TEHRAN (Reuters) - Iranian missiles can now reach Israeli nuclear sites, a top Iranian military commander said on Wednesday, but another official held out the prospect of progress in talks on Iran’s disputed nuclear program.
Ali Ashgar Soltanieh, Iranian ambassador to the International Atomic Energy Agency (IAEA), said a breakthrough was possible if negotiations were conducted on an “equal footing” and insisted on Iran’s right to nuclear power.
While he spoke of a possible breakthrough on the nuclear dossier, remarks by the commander-in-chief of the Revolutionary Guards on Iran’s missile capabilities were more strident.
“Today, ... Iran has missiles with the range of 2,000 km (1,250 miles), and based on that all Israeli land including that regime’s nuclear facilities are in the range of our missile capabilities,” Guards commander Mohammad Ali Jafari said in comments carried by the ISNA news agency.
Israel has not ruled out military action if diplomacy fails to end the row over Iran’s nuclear aims, echoing U.S. policy, though U.S. President Barack Obama has also offered to engage Iran in direct talks if it “unclenches its fist.”
Iran has often said it had missiles able to reach the Jewish state but has not until now mentioned such specific targets.
Defense analyst Paul Beaver questioned whether the missiles could hit long-range targets accurately. “I would be very surprised if Iran has yet reached that level of sophistication,” he said, speaking from London.
Israel, believed to be the only nuclear-armed Middle East state, dismissed the comments.
“It’s not our practice to respond to every belligerent and extreme statement of the Iranian leadership,” said government spokesman Mark Regev.
Iran, the world’s fourth largest oil producer, says its nuclear work is aimed at generating electricity not making bombs but its failure to convince world powers about the peaceful nature of its work has led to three rounds of U.N. sanctions.
The IAEA said on Wednesday that Iran had strayed from non-proliferation obligations by ceasing to provide advance data on nuclear plans and allow inspector visits to a planned heavy water reactor.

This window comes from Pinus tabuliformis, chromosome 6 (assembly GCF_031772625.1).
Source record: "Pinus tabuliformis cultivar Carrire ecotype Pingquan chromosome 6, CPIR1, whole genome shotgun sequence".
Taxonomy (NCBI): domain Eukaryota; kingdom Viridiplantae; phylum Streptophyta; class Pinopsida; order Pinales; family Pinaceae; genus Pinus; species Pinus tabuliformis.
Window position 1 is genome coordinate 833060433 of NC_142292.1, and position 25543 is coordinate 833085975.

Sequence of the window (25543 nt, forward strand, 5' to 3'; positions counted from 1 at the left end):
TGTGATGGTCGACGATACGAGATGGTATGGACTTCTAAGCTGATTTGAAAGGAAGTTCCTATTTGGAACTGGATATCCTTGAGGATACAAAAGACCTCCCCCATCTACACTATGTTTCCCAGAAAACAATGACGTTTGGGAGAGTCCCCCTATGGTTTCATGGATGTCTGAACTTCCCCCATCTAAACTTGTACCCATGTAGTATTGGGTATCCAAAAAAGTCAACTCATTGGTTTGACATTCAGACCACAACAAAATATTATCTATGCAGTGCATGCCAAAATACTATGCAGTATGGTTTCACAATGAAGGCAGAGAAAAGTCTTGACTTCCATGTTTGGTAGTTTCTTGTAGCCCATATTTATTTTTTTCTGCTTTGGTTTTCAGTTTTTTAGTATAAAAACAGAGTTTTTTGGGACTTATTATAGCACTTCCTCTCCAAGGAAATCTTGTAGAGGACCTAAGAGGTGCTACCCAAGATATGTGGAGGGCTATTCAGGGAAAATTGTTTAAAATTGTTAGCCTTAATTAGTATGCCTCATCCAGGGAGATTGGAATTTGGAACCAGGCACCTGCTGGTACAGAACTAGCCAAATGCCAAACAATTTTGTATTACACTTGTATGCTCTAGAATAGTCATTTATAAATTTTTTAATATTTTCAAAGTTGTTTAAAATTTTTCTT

Johan Rautenbach, head of the IAEA legal affairs office, told an IAEA governors’ meeting Iran’s refusal to let inspectors visit the reactor “adversely affects the agency’s ability to ensure that no diversion pathways are built into the facility.”
But he said this did not mean Iran was in “non-compliance” with rules, a finding that could warrant further U.N. Security Council action.
Since taking office in January, Obama has talked of engaging Iran on its nuclear work and other issues, breaking with the policy of his predecessor George W. Bush.
But he has warned of more sanctions if Iran does not stop enriching uranium, which has both military and civilian uses.
Iran’s Supreme Leader Ali Khamenei, who has the final say on policy, criticized the U.S. president for “talking about unconditional commitment to Israel’s security,” saying he was on the same “wrong path” as Bush.
One Iranian analyst said Khamenei may be restating Iran’s tough line to make clear Tehran would not easily give up regional policies that could be bargaining chips in any talks.
“He is saying you also have to change if you want us to change,” said the analyst, who asked not be named.
Additional reporting by Fredrik Dahl and Parisa Hafezi in Tehran, Dan Williams in Jerusalem and Mark Heinrich in Vienna; editing by Jon Boyle
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